Twyman had done that, gone to prison, served a prison sentence, got out and obviously showed no remorse or no rehabilitation. I found it to be a very serious case. There also were a large number of charges. He broke into a lot of houses. The only thing that caused it to get some notoriety was I entered the sentence [of 120 years] and then went to lunch.
I gave it a lot more thought over lunch and realized I had not given the right sentence. I called everyone back over for a resentencing [adding 40 more years]. It was a little unusual but not out of the ordinary. That might have been what got it so much attention.
The efforts to get him out and get him paroled to Canada got publicity for reasons I’m not sure of. There were people in Canada and other places that felt the sentence was too long. They didn’t totally understand what he’d done. I talked to a reporter up there, and he had no idea he had a whole string of burglaries before the ones in Guilford County. They didn’t know all the facts and didn’t always understand how our sentencing system works.
There are cases in my career of 17 years [that] I had second thoughts about some of the sentencing I imposed. I took sentencing very seriously. I spent 10 or 12 years reforming our sentencing system in North Carolina and around the country in a way that I think most people feel is better than what it was at the time. I think I know a lot about the philosophy and principles of sentencing. I had some cases that in looking back, I wonder if I did the right thing. This is not one of those cases. I feel confident that I did the right thing under the circumstances.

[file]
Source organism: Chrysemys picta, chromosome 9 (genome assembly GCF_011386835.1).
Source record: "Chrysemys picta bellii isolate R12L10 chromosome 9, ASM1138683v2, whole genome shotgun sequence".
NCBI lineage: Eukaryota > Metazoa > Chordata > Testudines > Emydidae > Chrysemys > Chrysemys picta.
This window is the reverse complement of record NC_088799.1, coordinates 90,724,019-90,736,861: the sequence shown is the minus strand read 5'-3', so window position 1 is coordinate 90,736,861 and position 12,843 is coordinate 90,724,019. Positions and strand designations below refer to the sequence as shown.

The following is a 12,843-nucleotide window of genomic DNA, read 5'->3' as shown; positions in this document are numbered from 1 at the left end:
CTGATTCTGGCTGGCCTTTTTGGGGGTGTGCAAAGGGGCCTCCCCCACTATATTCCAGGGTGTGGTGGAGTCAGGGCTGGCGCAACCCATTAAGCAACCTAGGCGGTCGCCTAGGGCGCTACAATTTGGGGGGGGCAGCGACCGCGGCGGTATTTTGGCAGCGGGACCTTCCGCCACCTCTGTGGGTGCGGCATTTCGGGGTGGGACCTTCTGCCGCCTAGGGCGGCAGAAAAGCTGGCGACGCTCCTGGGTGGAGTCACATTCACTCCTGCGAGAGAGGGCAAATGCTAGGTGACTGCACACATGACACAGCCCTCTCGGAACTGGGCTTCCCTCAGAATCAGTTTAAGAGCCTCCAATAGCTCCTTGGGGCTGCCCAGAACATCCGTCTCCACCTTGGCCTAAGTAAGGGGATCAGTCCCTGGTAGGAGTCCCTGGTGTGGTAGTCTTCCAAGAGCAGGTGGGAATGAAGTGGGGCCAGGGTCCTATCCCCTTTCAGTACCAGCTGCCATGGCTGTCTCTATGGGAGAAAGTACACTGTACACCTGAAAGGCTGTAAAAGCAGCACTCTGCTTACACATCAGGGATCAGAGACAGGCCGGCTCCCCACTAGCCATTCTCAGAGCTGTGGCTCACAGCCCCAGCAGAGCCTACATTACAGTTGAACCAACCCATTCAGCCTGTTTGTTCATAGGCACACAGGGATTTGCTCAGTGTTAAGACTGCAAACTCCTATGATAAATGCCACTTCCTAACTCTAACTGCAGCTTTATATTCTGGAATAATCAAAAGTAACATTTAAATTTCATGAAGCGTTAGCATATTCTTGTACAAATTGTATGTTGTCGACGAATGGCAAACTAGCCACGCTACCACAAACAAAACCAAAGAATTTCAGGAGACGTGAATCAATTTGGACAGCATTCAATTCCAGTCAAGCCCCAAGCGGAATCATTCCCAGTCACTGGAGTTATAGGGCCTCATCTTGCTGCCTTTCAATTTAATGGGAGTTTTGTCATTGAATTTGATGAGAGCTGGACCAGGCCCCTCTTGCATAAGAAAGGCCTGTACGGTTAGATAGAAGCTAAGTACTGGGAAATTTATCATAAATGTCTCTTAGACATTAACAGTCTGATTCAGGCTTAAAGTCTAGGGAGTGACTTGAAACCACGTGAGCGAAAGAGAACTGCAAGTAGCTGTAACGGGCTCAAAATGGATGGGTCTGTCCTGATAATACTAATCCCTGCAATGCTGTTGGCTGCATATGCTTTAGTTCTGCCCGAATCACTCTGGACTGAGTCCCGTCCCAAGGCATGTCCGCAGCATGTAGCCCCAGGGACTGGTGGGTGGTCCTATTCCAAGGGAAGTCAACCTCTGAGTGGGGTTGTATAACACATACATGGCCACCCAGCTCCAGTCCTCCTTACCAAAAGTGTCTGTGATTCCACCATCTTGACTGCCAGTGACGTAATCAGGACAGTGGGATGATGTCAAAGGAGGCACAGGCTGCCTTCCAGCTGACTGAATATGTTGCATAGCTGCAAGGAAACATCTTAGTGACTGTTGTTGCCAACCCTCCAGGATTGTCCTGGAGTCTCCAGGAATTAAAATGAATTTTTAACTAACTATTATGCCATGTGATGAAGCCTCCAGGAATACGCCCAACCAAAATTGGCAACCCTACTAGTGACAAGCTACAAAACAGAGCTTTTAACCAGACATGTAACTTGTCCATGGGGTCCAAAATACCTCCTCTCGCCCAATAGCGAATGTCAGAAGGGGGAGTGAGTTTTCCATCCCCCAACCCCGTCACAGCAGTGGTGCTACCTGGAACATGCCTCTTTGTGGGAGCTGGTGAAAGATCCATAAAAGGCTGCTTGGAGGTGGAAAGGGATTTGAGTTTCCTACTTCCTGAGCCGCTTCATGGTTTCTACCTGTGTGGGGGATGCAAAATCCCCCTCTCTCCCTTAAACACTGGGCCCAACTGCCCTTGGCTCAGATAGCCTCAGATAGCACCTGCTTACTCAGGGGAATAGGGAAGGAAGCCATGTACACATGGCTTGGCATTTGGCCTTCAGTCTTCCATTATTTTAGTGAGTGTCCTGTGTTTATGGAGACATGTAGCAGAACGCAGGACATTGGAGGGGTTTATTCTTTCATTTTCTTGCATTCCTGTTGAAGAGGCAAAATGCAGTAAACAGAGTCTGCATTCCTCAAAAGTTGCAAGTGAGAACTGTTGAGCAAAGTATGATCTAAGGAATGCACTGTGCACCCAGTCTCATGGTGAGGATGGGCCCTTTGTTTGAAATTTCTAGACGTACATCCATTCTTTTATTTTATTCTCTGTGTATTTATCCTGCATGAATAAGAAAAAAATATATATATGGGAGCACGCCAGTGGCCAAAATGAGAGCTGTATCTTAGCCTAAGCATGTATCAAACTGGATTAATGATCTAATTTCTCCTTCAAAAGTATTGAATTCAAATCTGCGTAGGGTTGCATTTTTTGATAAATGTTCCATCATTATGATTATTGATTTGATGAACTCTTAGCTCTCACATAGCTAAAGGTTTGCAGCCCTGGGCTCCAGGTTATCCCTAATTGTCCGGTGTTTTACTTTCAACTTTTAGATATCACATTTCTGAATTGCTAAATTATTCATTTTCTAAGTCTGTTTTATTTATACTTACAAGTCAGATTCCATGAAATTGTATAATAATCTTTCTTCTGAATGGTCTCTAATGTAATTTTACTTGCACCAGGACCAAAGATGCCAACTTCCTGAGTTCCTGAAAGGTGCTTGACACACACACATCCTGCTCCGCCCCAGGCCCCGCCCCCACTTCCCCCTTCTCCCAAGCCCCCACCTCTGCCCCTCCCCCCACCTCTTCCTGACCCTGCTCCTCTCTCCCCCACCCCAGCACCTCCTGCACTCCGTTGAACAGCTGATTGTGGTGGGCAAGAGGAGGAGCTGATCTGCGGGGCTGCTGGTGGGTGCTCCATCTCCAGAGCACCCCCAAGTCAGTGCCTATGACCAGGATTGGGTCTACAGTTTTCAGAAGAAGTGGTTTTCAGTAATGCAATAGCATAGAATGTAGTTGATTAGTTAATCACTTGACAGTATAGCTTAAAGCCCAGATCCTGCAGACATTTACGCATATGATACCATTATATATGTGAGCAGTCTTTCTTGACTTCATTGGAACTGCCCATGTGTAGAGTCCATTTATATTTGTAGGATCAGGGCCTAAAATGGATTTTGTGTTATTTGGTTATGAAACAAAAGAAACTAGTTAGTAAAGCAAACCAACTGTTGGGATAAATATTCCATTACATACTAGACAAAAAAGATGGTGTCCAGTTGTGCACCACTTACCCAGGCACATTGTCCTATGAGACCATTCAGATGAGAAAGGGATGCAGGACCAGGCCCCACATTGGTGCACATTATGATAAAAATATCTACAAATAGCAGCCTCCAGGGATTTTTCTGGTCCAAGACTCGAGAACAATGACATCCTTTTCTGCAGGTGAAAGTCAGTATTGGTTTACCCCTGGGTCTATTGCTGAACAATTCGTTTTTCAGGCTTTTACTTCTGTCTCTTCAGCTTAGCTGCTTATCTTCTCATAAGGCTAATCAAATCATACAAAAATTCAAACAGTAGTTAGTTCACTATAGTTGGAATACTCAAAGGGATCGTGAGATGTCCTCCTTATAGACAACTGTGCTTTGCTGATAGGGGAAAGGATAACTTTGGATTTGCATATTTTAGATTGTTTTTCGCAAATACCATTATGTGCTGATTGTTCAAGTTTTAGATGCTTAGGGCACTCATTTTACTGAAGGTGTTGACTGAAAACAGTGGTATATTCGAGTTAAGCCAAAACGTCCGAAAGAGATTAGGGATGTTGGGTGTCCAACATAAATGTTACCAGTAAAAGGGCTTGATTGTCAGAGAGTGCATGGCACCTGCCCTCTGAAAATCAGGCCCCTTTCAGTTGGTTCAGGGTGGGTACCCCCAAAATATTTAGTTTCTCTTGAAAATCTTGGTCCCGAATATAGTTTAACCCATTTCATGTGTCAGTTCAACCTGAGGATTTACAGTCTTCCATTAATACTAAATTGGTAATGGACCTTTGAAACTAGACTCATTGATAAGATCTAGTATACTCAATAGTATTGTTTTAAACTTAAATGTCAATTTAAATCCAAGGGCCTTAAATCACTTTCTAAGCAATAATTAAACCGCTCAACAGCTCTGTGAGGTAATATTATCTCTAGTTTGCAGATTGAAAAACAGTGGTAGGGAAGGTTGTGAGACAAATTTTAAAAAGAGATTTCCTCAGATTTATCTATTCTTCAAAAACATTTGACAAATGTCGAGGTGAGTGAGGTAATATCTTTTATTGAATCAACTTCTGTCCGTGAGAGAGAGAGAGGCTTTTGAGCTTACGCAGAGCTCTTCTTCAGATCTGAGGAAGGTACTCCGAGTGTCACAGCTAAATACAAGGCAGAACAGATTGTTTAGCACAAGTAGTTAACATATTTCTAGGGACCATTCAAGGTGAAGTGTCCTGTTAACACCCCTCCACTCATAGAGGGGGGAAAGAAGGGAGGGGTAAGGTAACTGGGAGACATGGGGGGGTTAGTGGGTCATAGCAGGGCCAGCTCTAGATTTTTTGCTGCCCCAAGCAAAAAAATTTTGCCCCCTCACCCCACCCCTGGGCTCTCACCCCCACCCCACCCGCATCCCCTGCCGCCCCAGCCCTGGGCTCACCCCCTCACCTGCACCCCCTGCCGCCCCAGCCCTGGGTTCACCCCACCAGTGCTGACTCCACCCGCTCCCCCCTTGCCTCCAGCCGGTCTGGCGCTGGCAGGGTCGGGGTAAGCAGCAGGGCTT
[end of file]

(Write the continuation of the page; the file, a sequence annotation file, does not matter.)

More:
[Being asked to step down from the UNC System presidency] very much came as a shock because I had been told over and over by members of the board that they thought I was doing a great job. That’s actually what they said when they were speaking publicly about my leaving. They indicated I had done a really good job, and I felt like I was. I wasn’t ready to leave. I love the university and enjoyed the position. I also recognize that the board has the right to select its own president, and I’m not sure it was handled in the best of ways.
I think the reasons behind it were pretty obvious to everybody. I’ve never had anyone suggest to me that there was any reason for this happening other than the board wanted to make a change. I think most people believe they wanted to make a change, not because of the performance that I had given them, but because of the politics at the time. I decided it was best to leave in a way that didn’t harm the university [system] any more than absolutely necessary.
When I look back on it and what’s happened since, the fact that politics play a heavy role in board activities and actions both from that occasion and since [has] been evident to most people. I think that’s not great for the university. I think we need a university [system] that both parties support, because it’s such a driver for the economy in North Carolina, such an important institution for workforce development [and] business in the state.
I think the University of North Carolina [System] has been a treasure to this state. I personally at the time and since then, hated to see it become more of a political football. ■